Annual Report FY21-22: Building a chatbot

Product & Engineering

Carousell: Chatbot

Carousell uses Zendesk to power their support help desk which contained written articles and a chatbot. Their chatbot didn't allow us to configure the chat journeys and their recommendations systems wasn't tuned for us, and it was costing Carousell around Rs. 7-8L/month. A senior engineer had done some initial exploration and written a few RFCs on how to architect the system. The work was split in backend and frontend and I was responsible to take the RFC and implement it for the backend. We had a separate engineer to setup parts of frontend since I wasn't well versed with frontend. Carousell has open-sourced Orion framework which it uses internally to power all the microservices and I was responsible for creating, owning and maintaining a new microservice. I had been given very well defined work with objective metrics for work well done and I got all the help I needed. This seemed a perfect way to get started as someone fresh out of college.

My manager and a senior understood the importance of learning how to slice up the work and after I did some explorations, we all sat together to slice up the tasks, create JIRA tickets, and schedule them. They believed in giving me as much freedom as required but intervening when something was taking more time than expected and that's how I learned to time-box issues so that they don't end up dragging me. Since our team didn't have a frontend engineer, we had asked for help from another team, and he managed to setup the barebones and did a handover before the backend was ready. This had a lucky coincidence since I was looking to get my hands dirty with frontend.

We had planned for two phases, where in the first phase, we would release it only in one language (English) and see how it's working out before choosing to release for multiple languages. After the backend was done, I integrated it with the frontend, did testing, put it behind feature flags for a controlled roll out and finally released it. I was so overjoyed once we started small roll outs and saw it working properly. We then did a full roll out that same work and it was getting some serious amount of users. This was the first piece of software that I had put in production which was accessed by so many users.

Then came time for Phase II, the DB was designed in a way to accommodate for multiple languages because this requirement was known at the time of designing, so we just had to wait for the translations to arrive so that we could get started. After the translations came, only a month of work was required in backend and frontend to release it in production. Again, we did a controlled roll out and after a month of a full roll out, it had around 50k users a day. My software had never reached this wide an audience earlier, and I was overjoyed that it worked properly. In the full year after release, we had only one downtime, and it worked correctly without any maintenance long after I was gone.

Carousell Support Chatbot

Carousell's tech team is quite mature and a lot of things like CI/CD, logging, infra, etc were already setup with very Release for multiple languages good practices which helped me in learning the ropes.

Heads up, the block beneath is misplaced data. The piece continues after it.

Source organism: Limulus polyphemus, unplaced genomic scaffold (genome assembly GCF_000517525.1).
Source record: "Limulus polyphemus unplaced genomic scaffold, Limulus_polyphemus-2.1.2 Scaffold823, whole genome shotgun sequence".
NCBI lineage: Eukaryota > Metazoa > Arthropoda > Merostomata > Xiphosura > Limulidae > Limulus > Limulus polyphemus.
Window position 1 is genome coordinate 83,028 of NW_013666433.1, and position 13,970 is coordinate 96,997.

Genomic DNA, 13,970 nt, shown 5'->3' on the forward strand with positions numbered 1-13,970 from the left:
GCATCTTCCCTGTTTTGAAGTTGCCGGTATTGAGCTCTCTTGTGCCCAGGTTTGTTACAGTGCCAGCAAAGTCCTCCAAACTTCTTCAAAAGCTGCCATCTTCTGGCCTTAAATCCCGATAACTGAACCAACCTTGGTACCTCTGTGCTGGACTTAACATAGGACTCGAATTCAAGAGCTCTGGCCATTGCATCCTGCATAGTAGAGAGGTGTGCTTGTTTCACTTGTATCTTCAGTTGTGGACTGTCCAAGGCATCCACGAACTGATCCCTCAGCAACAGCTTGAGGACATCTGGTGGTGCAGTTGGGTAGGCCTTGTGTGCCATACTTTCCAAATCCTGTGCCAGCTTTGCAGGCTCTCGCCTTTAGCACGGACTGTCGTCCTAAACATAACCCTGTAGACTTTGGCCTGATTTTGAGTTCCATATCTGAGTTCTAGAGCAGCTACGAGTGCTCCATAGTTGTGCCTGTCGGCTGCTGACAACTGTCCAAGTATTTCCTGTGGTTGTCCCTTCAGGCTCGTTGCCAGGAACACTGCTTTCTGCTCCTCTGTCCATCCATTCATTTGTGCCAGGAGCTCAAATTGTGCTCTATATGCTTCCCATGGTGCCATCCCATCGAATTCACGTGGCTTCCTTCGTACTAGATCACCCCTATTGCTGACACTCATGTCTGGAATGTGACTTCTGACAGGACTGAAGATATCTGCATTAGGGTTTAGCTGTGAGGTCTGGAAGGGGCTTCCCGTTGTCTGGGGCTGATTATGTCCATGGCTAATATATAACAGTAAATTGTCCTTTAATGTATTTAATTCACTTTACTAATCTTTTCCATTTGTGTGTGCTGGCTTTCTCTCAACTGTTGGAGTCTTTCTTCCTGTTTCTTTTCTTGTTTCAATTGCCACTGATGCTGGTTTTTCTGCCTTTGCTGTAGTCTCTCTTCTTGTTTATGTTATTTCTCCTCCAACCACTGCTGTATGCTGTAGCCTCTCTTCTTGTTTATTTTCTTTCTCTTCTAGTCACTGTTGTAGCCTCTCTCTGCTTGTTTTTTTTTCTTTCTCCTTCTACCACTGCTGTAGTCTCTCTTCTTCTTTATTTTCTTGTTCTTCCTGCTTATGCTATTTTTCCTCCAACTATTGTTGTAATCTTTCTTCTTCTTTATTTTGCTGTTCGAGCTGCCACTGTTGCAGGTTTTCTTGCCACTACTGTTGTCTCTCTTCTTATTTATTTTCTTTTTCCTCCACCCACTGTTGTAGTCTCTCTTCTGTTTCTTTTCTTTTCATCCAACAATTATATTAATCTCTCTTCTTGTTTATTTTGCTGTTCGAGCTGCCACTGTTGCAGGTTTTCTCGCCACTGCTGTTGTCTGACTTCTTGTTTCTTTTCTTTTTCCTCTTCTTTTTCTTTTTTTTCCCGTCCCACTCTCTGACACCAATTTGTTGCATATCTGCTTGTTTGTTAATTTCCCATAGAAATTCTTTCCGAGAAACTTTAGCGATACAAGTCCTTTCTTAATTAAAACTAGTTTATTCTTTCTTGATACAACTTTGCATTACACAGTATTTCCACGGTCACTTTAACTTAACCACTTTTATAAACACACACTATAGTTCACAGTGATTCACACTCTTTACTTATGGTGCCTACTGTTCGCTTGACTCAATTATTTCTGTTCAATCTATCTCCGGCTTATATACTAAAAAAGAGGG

I have often been asked this question as to why I invest time in managing my equity portfolio myself considering that my capital base isn't enough to justify the time spent on this to which I have always replied, "It's the irrational bet I want to take on myself", but here is what I never told any of them, "If you don't take that irrational bet on yourself which can change your personal growth trajectory forever, then no one else is going to bet on you."

Here's the thing about irrational bets on yourself:

  1. You look like a fool doing it, and you learn to not be bothered by it
  2. It's almost always mispriced and the upside is huge and if planned well the downside is limited
  3. It's best to align the bet in a direction where one is effortlessly good at
  4. It takes a very long time to materialise which is why patience, innate curiosity, and love for the craft are crucial to survive, otherwise, it becomes too easy to give up or be burned out

12 years ago, I took an irrational bet to install linux, and it took a decade for the bet to materialise. Managing my own equity portfolio is another irrational bet I want to take on myself and think I am well prepared to 'pay the toll'.

In 2018, I started keeping good track of my finances (initially using ledger and hledger, now I just use Sheets/Excel with Dropbox paper). I like to keep a track of Balance Sheet so that I can understand my portfolio and make bets appropriately. I often take leverage (capped) to hold positions and pay interest on it. I made a 5 year plan of saving a minimum of let's say x amount and maximum of 2x amount. The minimum amount was the threshold I kept to qualify myself to start a startup and get married. I had budgeted out emergency fund, marriage fund, and startup fund so that I can be my own investor. These savings are supposed to be the cushion which let me enjoy life as well as pay for my irrational bets. I am close to reaching the minimum amount level, which has given me immense confidence about my direction.

If you ever find something you are effortlessly good at, don't let go of it, nurture it instead. It may look irrational to others, learn to live with it.

A few people reached out to me saying they enjoyed reading these reports and I am glad to know people are enjoying it. Such words of encouragement keeps me motivated to publish more of these in future.